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Bird Watching

  • Kaudulla National Park

    Eco Tourism

    Kaudulla National Park

    A park premeditated with offering protection for the herd of elephant witnessed sometimes over 250 during the migration season, Kaudulla National Park provides a measure of protection not just for that single species, but for a host of others such as many mammals, birds and reptiles all scaled or feathered, leafy or hairy.

    Located 190 kilometers from the capital city of Colombo it can be accessed through Habarana Trincomalee road from the Gal Oya junction which is only 6 kilometers from the Park. The Kudulla National Park plays a vital role in the region’s planned wild life protection which clearly stands attest the protection of bountiful natural heritage not just for survival but also to flourish for the future generations.

    Located between Wasgamuwa National Park and Minneriya National Park this 6656 hectare conservations include semi mixed evergreen grass lands and riverside forests as well. Known for the flamboyant array of aquatic birds such as cormorants, painted storks and others, which attracts photographers from around the region, the wetlands of Kudulla Park is also home for fishing cats, sambar deer, the endangered rusty spotted cat, sloth bear and even at times leopards.

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  • Lahugala National Park

    Bird Watching

    Lahugala National Park

    Located about 16km inland to the west of Potuvil is the 1554 hectare Lahugala Kitulana National Park. The Pottuvil-Monaragala trunk road runs through the south-eastern sector of the park. It is 2 km off the main Monaragala – Pottuvil road some 5 km from Pottuvil. The park lies between larger wildlife reserves of Gal Oya National Park to the north and Ruhuna Yala National Park to the south, the Lahugala park is part of the protected ‘Elephant Corridor’ for the elephant population to move freely across the south-eastern part of the island initiated by the Governments as part of its nature and wild life conservation project.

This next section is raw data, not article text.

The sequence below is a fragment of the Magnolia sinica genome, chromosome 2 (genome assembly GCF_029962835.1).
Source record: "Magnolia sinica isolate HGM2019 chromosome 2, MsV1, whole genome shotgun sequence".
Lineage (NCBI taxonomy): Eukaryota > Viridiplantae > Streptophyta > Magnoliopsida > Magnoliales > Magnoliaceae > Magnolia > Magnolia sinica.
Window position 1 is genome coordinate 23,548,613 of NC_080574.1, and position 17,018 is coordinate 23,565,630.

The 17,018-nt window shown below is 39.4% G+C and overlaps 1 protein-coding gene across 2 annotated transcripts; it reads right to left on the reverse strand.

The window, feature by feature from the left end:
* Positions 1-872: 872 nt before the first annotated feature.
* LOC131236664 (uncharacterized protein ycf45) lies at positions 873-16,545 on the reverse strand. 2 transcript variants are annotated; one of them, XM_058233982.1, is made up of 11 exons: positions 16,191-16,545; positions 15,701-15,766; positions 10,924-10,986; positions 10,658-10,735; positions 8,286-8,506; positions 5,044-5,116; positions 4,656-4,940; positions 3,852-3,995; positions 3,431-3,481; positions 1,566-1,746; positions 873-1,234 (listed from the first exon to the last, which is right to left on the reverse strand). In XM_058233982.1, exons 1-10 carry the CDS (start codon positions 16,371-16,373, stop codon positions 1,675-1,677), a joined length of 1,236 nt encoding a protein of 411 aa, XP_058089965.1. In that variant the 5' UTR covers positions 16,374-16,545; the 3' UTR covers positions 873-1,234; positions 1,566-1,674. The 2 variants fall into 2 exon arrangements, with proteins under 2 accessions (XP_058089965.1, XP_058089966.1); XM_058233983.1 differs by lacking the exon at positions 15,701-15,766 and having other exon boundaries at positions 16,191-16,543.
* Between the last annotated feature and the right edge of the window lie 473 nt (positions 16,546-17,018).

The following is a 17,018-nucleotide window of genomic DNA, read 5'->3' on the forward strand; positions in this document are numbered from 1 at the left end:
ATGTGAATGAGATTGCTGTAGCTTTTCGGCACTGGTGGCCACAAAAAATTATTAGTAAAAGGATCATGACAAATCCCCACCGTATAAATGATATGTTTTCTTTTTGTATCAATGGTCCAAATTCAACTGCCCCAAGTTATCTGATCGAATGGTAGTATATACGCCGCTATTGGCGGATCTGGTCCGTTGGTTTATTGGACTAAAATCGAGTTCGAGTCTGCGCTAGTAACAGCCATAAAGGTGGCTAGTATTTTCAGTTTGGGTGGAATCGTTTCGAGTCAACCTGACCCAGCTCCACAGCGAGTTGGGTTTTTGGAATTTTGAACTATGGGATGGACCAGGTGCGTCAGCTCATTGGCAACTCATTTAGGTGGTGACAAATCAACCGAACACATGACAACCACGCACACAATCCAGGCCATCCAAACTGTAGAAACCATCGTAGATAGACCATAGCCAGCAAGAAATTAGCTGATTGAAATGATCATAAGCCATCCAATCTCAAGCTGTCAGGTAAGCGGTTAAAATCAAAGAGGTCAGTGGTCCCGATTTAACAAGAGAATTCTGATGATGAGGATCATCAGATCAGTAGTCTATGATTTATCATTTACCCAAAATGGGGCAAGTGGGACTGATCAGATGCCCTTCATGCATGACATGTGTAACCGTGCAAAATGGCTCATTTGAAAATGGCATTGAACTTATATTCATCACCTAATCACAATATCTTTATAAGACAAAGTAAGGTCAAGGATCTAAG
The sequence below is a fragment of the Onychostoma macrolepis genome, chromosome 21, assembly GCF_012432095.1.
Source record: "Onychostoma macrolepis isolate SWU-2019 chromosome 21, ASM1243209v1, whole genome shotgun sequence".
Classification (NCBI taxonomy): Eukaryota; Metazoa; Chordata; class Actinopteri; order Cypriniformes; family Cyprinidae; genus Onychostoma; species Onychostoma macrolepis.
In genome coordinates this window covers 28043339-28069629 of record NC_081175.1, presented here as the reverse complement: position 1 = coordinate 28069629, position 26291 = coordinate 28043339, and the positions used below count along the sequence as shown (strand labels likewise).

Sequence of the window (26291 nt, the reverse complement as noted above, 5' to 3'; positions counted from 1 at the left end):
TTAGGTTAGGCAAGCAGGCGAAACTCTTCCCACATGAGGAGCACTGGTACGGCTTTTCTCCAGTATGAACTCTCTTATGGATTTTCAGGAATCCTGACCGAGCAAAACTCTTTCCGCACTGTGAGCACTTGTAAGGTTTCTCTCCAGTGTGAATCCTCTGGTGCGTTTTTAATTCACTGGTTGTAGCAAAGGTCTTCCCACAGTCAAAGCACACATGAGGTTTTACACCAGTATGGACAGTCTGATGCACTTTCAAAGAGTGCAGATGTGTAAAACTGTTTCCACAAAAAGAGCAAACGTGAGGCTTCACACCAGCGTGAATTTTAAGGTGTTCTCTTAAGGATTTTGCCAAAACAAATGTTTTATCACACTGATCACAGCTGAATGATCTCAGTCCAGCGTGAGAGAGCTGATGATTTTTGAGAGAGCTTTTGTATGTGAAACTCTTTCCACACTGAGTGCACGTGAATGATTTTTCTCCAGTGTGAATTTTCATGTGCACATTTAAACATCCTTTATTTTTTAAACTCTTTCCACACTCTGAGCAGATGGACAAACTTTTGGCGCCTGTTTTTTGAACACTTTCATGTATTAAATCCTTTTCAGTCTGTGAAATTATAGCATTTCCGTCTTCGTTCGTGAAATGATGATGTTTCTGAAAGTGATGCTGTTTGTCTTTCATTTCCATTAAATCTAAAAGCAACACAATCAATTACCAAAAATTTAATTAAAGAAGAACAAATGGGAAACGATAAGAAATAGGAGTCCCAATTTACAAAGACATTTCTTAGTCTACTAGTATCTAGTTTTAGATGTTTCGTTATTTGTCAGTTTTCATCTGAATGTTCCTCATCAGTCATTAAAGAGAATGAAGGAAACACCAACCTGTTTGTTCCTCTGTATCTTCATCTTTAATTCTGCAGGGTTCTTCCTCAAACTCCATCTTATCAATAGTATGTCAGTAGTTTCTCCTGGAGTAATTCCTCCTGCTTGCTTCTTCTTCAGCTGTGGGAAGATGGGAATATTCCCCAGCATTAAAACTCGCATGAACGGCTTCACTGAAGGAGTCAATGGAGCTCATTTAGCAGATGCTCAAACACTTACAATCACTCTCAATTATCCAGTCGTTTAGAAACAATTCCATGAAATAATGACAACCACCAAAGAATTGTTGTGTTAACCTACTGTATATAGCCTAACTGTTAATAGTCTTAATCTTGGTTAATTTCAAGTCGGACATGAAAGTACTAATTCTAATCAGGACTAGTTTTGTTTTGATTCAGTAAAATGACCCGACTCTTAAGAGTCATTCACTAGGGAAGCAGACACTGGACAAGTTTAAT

The Lahugala Park was primarily declared as a sanctuary on 1st July 1966 which was later upgraded as a National park on 1st October 1980. Although considered as the smallest national parks in the country, the Lahugala Park is a popular location for elephant enthusiasts and bird watchers. The main reason for the large attraction of elephant herds in this park is contributed to the presence of the beru grass, which grows in the pastures around the main three tanks in the park. With the arrival of rain in October, most of the herds of elephants drift back to their regular haunts.

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